'Built for long haul,' Haas wins second Humana title

By Ryan LavnerJanuary 26, 2015, 2:08 am

LA QUINTA, Calif. – With his ball waist-high, his feet in the bunker and his stance like he was ready to turn on an inside fastball, Bill Haas’ second shot at PGA West’s 18th hole had five possible outcomes:

Snap hook. Shank. Chunk. Whiff.

Oh, and the fifth option, the one that Haas executed: a deft bunt down the fairway, 82 yards, setting up a closing par and a one-shot victory Sunday at the Humana Challenge.

For a player best known for an improvisational par out of the lake at East Lake, this shot hardly rattled him.

“I think of myself as more of a painter and not a mechanic,” he said, smiling. “I don’t have the perfect swing – I wish I could swing like Adam Scott, but I just don’t have that ability. I do think I have the ability to make do with what I have.”

And that was more than enough to secure the most surprising victory on Haas’ increasingly impressive résumé.

Haas fractured a small bone in his left wrist when he fell down stairs last April. Though he had a chance to win in Greensboro, and he didn’t miss a cut all season, he went through 2014 without a win – his first winless year since ’09. He made only two starts after the Tour Championship, and he was so bad in Shanghai, hitting only 11 total greens on the weekend, that he decided to shut it down for six weeks.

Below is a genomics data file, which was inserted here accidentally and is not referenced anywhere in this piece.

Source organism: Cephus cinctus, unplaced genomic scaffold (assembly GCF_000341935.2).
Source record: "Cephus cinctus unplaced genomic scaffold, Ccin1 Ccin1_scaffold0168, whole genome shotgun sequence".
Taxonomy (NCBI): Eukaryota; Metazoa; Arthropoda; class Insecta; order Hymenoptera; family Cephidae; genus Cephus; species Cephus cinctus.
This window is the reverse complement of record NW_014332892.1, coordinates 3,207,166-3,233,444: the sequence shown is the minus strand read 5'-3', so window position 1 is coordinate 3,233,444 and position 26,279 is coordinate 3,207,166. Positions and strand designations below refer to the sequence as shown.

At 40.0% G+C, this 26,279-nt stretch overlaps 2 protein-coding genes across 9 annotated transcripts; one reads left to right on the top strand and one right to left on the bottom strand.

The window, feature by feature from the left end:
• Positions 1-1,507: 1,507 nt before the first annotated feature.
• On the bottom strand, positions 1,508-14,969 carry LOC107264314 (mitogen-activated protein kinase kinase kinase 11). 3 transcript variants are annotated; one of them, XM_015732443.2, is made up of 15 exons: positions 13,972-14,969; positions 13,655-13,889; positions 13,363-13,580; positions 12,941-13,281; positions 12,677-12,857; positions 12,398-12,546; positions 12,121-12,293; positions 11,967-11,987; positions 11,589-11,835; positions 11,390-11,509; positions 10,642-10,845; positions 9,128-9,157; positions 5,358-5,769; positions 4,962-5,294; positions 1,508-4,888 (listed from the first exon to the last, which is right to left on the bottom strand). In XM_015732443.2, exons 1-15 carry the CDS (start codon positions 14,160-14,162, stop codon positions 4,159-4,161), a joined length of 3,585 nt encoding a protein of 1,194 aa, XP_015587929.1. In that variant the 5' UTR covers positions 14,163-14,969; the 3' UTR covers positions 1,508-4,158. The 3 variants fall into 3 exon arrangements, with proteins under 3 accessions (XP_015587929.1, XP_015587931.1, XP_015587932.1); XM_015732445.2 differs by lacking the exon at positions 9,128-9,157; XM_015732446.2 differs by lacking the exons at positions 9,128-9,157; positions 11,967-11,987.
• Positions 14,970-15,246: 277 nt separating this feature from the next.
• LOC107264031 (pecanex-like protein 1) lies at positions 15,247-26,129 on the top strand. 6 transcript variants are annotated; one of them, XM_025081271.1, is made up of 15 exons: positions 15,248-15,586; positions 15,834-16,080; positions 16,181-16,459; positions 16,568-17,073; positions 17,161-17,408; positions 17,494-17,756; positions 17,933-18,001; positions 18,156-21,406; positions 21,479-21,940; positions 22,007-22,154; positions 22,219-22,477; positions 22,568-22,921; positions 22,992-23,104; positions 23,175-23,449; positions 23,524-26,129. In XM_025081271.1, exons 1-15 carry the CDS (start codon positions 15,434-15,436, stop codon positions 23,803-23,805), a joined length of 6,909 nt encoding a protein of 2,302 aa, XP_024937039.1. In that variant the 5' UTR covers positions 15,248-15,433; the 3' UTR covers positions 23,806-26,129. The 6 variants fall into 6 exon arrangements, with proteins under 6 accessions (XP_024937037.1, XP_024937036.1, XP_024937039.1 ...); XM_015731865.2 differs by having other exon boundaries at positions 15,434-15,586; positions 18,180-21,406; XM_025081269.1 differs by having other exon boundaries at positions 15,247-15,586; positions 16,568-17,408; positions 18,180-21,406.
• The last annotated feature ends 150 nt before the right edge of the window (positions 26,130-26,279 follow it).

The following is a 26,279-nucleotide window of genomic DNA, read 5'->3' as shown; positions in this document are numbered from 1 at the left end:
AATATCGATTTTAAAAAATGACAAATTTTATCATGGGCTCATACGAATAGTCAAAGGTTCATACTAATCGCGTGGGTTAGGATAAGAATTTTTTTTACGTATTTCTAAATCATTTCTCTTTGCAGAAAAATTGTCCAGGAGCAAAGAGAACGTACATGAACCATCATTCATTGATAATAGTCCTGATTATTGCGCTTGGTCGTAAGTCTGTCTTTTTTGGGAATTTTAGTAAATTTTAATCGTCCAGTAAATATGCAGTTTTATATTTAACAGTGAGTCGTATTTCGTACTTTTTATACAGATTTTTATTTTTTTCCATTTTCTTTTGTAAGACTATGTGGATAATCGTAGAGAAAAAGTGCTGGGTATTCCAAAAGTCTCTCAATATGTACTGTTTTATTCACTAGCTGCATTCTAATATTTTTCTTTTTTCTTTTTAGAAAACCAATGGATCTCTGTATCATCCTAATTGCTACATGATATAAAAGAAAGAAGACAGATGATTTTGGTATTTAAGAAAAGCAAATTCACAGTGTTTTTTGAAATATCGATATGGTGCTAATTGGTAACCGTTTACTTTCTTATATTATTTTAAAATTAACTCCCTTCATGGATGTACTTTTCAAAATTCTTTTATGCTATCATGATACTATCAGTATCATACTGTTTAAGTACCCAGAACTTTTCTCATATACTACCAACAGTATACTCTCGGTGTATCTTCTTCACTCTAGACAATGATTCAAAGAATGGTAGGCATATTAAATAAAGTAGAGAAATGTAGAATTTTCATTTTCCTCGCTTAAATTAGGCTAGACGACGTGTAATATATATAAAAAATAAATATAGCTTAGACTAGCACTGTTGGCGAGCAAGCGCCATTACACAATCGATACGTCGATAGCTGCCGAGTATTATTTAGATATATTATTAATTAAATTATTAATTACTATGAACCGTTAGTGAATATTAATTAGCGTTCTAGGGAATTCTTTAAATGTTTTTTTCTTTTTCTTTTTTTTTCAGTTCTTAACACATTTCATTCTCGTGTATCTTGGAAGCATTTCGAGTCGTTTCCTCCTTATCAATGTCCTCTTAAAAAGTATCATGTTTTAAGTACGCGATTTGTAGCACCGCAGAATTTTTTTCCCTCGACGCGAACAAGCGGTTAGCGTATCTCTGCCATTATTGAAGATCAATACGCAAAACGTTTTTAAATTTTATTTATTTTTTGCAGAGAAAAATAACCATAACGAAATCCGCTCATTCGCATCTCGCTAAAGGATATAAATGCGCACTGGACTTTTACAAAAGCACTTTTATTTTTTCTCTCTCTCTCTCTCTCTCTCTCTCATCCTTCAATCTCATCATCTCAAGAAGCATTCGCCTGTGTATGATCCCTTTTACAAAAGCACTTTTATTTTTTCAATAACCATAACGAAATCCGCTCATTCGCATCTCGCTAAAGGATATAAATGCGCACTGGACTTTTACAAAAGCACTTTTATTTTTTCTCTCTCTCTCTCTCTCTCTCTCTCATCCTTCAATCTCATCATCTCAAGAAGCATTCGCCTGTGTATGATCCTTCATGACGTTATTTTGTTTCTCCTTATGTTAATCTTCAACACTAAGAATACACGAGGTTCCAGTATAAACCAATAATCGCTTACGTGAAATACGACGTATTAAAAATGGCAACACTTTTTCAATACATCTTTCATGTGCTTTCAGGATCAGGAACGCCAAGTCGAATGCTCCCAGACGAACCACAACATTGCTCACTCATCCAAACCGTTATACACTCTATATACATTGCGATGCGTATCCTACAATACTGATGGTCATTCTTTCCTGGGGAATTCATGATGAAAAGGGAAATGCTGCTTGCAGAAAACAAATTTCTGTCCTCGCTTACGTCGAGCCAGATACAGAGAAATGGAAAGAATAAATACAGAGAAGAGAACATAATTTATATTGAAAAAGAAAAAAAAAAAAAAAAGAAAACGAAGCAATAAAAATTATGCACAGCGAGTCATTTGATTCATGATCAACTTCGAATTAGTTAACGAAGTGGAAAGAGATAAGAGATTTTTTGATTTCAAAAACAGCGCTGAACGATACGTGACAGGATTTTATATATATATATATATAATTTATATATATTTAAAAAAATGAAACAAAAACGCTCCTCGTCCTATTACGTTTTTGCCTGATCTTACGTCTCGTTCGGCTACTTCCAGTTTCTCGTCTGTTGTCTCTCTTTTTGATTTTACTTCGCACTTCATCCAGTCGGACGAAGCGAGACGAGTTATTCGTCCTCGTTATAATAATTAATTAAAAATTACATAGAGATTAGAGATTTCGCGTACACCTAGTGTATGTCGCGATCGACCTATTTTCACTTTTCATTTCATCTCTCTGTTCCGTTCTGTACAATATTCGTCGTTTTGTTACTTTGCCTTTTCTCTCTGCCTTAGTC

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Haas has never been a ball-beater, but this offseason was particularly light, playing only a few corporate outings and ditching the range. When Haas and his team (father Jay and longtime coach Billy Harmon) convened in the desert last Wednesday, “you probably wouldn’t have thought that he’d be standing there right now,” Harmon said.

Haas was impatient. Frustrated. More concerned than he’d ever been heading into a tournament.

Two swing thoughts changed his outlook: